There was a time a little more than a year ago when Chicago Blackhawks
coach Denis Savard
wasn't sure just how good 2006 first-round NHL Entry Draft choice Jonathan Toews
Now? Well, there's no doubt in Savard's mind.
"From a distance you could see the skill and poise, but you never really know for sure until you see the player on the ice in front of you, you know what I mean?" Savard said the other day, remembering the few moments he spent watching Toews help Canada win the gold medal at the World Junior Championship last winter. "You like what you see. Like when Jonathan Toews was put under pressure taking shootout chances one after another.
"I think what clinched it for me was that this kid never missed the net on the shootout opportunities. We don't even see that here at the NHL level."
The Blackhawks missed the playoffs last season for the fourth straight season and eighth time in the past nine seasons. But Savard, who played a pretty good leading role in Chicago for more than a decade, had a hunch that the 19-year-old Toews and 18-year-old Patrick Kane, the team's No. 1 draft choices the last two years, were about to put the Hawks on the road to the future.
In the first weeks of this season, Toews and Kane in tandem opened the eyes of the rest of the National Hockey League.
It was sort of like going from searching the Internet on dial-up to adding high-speed technology. The picture of the future was the same, but it was much clearer, much faster.
When Toews sustained a sprained knee on Dec. 26 at home against Nashville, the Hawks were in the midst of a four-game winning streak and had a 19-15-2 record. Chicago's record slipped to 4-9-3 in the 16 games Toews missed.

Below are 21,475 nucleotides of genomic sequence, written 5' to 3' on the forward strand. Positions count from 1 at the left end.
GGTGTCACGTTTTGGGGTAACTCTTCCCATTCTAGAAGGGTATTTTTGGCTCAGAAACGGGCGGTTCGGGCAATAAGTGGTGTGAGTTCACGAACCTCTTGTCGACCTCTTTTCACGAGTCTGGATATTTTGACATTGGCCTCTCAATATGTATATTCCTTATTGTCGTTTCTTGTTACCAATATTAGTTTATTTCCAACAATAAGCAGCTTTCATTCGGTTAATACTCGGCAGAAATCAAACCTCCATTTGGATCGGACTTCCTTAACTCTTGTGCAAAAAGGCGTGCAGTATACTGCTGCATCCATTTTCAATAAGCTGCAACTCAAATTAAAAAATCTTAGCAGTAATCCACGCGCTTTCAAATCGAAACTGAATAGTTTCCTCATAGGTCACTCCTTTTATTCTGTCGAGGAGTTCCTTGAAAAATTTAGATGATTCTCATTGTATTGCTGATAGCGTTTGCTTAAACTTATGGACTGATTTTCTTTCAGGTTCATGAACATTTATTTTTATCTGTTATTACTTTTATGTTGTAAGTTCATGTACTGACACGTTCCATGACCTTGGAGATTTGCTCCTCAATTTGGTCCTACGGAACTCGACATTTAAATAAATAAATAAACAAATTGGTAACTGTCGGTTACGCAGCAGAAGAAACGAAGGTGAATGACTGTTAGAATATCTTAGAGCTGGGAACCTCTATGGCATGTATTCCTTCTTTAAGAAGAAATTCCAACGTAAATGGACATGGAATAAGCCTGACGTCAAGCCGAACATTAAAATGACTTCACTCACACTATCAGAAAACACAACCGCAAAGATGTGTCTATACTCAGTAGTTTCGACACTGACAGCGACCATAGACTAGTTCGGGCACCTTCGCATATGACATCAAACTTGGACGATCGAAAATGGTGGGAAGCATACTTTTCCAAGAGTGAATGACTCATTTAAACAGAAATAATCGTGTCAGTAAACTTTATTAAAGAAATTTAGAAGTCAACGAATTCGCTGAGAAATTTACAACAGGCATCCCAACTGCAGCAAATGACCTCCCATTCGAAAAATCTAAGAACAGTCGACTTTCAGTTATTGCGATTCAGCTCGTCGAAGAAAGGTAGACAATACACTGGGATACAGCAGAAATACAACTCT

But disputing the old axiom in hockey that one young man can't make a difference in this team game, the Blackhawks went 4-1-1 in their first six games after Toews returned – scoring 21 times in those six contests. What Toews' skills do for the Hawks is help define the rest of the team, which gets a balanced attack up front when he's in the lineup, plus the defense has the confidence to step up into the play and make things happen offensively.
"This kid is 19 going on 30 in terms of maturity," St. Louis Blues coach Andy Murray said before the Blackhawks and Blues faced one another Feb. 19. "Jonathan just oozes leadership."
Murray invited Toews to join Team Canada for the World Championships in Moscow last spring, and the kid did a man's-size job of helping Canada to a 9-0 record and a gold medal.
Even if his nickname among the veterans on that team was Waterboy.
"It seemed like every time I turned around, one of the veterans was saying, 'Hey, rookie, I need more water,' " Toews laughed. "It was OK, though. Just being there with guys like Shane Doan and Rick Nash and the rest of those NHLers was a great experience for me."